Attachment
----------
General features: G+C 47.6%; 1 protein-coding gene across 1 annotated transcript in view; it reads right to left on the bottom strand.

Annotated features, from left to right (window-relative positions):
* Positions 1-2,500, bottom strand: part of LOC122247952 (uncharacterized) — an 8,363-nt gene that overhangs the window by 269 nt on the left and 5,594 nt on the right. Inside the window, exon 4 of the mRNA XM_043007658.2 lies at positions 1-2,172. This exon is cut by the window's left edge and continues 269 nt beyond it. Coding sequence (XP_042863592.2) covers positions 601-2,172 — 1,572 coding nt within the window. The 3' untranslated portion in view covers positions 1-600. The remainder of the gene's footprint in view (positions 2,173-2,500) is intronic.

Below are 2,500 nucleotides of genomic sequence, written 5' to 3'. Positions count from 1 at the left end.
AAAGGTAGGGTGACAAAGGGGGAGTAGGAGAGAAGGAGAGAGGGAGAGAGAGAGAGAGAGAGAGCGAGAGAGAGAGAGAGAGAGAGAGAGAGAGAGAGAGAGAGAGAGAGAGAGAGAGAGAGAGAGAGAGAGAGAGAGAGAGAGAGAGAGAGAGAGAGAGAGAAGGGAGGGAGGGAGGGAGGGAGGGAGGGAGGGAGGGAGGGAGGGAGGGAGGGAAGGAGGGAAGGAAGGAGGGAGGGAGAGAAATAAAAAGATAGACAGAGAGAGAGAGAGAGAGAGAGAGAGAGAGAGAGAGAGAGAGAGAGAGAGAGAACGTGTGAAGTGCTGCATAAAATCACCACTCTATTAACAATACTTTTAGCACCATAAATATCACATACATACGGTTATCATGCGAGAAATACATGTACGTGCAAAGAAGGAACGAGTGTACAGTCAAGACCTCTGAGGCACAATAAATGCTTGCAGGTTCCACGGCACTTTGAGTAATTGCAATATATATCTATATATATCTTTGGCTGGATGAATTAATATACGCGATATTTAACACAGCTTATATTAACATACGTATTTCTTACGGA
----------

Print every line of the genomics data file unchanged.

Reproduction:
General features: G+C 47.6%; 1 protein-coding gene across 1 annotated transcript in view; it reads right to left on the bottom strand.

Annotated features, from left to right (window-relative positions):
* Positions 1-2,500, bottom strand: part of LOC122247952 (uncharacterized) — an 8,363-nt gene that overhangs the window by 269 nt on the left and 5,594 nt on the right. Inside the window, exon 4 of the mRNA XM_043007658.2 lies at positions 1-2,172. This exon is cut by the window's left edge and continues 269 nt beyond it. Coding sequence (XP_042863592.2) covers positions 601-2,172 — 1,572 coding nt within the window. The 3' untranslated portion in view covers positions 1-600. The remainder of the gene's footprint in view (positions 2,173-2,500) is intronic.

Below are 2,500 nucleotides of genomic sequence, written 5' to 3'. Positions count from 1 at the left end.
AAAGGTAGGGTGACAAAGGGGGAGTAGGAGAGAAGGAGAGAGGGAGAGAGAGAGAGAGAGAGAGCGAGAGAGAGAGAGAGAGAGAGAGAGAGAGAGAGAGAGAGAGAGAGAGAGAGAGAGAGAGAGAGAGAGAGAGAGAGAGAGAGAGAGAGAGAGAGAGAGAAGGGAGGGAGGGAGGGAGGGAGGGAGGGAGGGAGGGAGGGAGGGAGGGAGGGAAGGAGGGAAGGAAGGAGGGAGGGAGAGAAATAAAAAGATAGACAGAGAGAGAGAGAGAGAGAGAGAGAGAGAGAGAGAGAGAGAGAGAGAGAGAGAACGTGTGAAGTGCTGCATAAAATCACCACTCTATTAACAATACTTTTAGCACCATAAATATCACATACATACGGTTATCATGCGAGAAATACATGTACGTGCAAAGAAGGAACGAGTGTACAGTCAAGACCTCTGAGGCACAATAAATGCTTGCAGGTTCCACGGCACTTTGAGTAATTGCAATATATATCTATATATATCTTTGGCTGGATGAATTAATATACGCGATATTTAACACAGCTTATATTAACATACGTATTTCTTACGGA